First World War

Your King and country need you, enlist now [United Kingdom], [between 1914 and 1918] Archives of Ontario poster collection Reference Code: C 233-2-8-0-148 Archives of Ontario, I0016896
Your King and country need you, enlist now [United Kingdom], [between 1914 and 1918] Archives of Ontario poster collection Reference Code: C 233-2-8-0-148 Archives of Ontario, I0016896
With the outbreak of the First World War in August 1914, Canada responded by sending the Canadian Expeditionary Force (CEF). The Queen’s Own provided the vast majority of men to the 3rd Battalion. While it was thought The Queen’s Own would be allowed to retain its regimental identity, Ottawa refused to allow the battalion to wear its cap badge. Instead, small groups from the 10th Grenadiers (Toronto) and the Governor General’s Bodyguard (Toronto) were posted into the already over strength battalion, making the 3rd Battalion (Toronto Regiment) CEF a composite unit.

One of the most extraordinary decisions taken by Colonel, The Honourable, Sam Hughes Minister of Militia and Defence at the outbreak of the First World War was that the Regiments and Corps of the Canadian Expeditionary Force (with two exceptions) would lose their proud titles and revert to a quasi-anonymous numbered method of identification. This would cause endless problems after the war with Battle Honours and perpetuation.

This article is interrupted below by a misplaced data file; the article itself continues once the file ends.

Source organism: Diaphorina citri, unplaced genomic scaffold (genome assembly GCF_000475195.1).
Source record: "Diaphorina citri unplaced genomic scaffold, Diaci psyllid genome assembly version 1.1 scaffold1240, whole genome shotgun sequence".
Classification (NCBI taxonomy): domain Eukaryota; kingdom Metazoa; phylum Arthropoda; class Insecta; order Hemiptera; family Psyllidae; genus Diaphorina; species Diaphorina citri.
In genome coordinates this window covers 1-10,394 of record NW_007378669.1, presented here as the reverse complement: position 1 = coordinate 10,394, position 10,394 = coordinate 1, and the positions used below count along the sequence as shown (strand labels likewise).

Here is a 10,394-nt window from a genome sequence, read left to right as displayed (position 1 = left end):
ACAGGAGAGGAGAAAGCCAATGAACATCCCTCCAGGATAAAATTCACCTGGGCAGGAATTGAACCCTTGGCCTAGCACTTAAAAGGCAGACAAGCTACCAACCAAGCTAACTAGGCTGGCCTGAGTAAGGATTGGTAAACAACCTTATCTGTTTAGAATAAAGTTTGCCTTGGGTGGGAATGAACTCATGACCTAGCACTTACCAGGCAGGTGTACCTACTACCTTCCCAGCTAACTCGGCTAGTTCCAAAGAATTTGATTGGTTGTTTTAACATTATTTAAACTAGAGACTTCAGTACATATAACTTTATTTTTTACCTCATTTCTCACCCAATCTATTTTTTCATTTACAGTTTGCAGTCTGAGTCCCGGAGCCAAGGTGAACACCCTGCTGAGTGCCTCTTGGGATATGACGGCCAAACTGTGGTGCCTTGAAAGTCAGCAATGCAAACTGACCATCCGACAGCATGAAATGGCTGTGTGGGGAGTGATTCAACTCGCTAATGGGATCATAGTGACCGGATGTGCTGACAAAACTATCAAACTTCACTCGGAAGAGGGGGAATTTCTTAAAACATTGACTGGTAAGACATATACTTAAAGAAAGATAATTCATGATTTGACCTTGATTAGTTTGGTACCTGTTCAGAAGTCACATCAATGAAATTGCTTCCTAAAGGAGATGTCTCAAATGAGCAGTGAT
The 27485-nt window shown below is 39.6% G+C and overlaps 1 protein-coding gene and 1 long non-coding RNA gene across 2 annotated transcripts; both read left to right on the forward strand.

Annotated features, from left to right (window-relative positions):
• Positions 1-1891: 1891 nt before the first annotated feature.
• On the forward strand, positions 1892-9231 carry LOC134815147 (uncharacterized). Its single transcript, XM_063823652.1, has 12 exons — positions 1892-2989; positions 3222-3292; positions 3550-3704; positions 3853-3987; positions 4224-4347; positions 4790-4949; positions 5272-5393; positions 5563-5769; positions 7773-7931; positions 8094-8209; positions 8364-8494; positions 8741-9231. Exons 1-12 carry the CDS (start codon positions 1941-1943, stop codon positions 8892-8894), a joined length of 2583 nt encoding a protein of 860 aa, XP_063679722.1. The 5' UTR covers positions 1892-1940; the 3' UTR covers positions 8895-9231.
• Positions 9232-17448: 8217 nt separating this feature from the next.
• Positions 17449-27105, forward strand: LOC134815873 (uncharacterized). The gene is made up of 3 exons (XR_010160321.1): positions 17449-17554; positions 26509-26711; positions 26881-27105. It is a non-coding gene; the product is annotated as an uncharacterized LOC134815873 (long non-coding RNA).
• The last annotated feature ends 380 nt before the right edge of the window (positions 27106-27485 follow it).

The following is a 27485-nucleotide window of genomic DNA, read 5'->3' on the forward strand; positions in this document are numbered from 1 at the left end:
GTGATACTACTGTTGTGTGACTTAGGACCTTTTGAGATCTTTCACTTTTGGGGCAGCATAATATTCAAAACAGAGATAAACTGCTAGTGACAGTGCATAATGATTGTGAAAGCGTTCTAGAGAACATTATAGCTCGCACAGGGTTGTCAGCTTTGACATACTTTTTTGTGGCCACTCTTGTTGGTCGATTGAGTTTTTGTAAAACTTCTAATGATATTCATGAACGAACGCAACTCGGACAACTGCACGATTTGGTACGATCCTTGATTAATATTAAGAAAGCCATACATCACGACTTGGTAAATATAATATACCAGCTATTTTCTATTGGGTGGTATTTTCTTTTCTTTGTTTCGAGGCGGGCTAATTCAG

The QOR also recruited the 83rd, 95th, 166th, 198th and 255th Battalions. All were QOR battalions and perpetuated by the QOR. The 19th, 35th, 58th, 74th, 81st and 216th Battalions, though not perpetuated by the Regiment, also consisted largely of QOR personnel.

[Editor’s Note: An earlier version of this page indicated that the 123rd Battalion also consisted of largely QOR personnel. While there were indeed QOR members in this unit, it primarily consisted of men from the 10th Regiment (Royal Grenadiers.)]

By the 11 November 1918 armistice, 7,562 Queen’s Own Rifles had served overseas. Of these 1,254 were killed in action, died of wounds or of other causes – approximately one in six. Thousands more were wounded.

Victoria Crosses

Six soldiers who had served with or been attached to The Queen’s Own were awarded the Victoria Cross for gallantry:

3 thoughts on “First World War”

  1. Your statement that the 123rd Battalion “…consisted largely of QOR personnel.” is not supported by historical facts. The 123rd Battalion, Royal Grenadiers was, in fact, mostly made up of men form the 10th Royal Grenadiers. In the interests of presenting history accurately, you correct your the inaccuracy in your blog. It is important for future generations of Canadians to have fact-based history.

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